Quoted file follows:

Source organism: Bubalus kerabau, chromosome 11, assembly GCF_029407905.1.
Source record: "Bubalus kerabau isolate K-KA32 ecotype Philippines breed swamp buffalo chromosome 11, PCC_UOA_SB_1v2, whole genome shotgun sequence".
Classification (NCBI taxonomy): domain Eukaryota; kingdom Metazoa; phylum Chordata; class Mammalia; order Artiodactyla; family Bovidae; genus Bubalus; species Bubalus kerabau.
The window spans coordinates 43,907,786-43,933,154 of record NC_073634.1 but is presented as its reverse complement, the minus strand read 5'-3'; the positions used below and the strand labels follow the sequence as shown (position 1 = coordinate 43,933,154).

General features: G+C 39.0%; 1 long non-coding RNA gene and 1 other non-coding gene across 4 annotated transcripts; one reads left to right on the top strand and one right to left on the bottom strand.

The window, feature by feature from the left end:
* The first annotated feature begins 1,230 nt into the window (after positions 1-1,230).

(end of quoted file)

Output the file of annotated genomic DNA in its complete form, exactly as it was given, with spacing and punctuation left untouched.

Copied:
Source organism: Bubalus kerabau, chromosome 11, assembly GCF_029407905.1.
Source record: "Bubalus kerabau isolate K-KA32 ecotype Philippines breed swamp buffalo chromosome 11, PCC_UOA_SB_1v2, whole genome shotgun sequence".
Classification (NCBI taxonomy): domain Eukaryota; kingdom Metazoa; phylum Chordata; class Mammalia; order Artiodactyla; family Bovidae; genus Bubalus; species Bubalus kerabau.
The window spans coordinates 43,907,786-43,933,154 of record NC_073634.1 but is presented as its reverse complement, the minus strand read 5'-3'; the positions used below and the strand labels follow the sequence as shown (position 1 = coordinate 43,933,154).

General features: G+C 39.0%; 1 long non-coding RNA gene and 1 other non-coding gene across 4 annotated transcripts; one reads left to right on the top strand and one right to left on the bottom strand.

The window, feature by feature from the left end:
* The first annotated feature begins 1,230 nt into the window (after positions 1-1,230).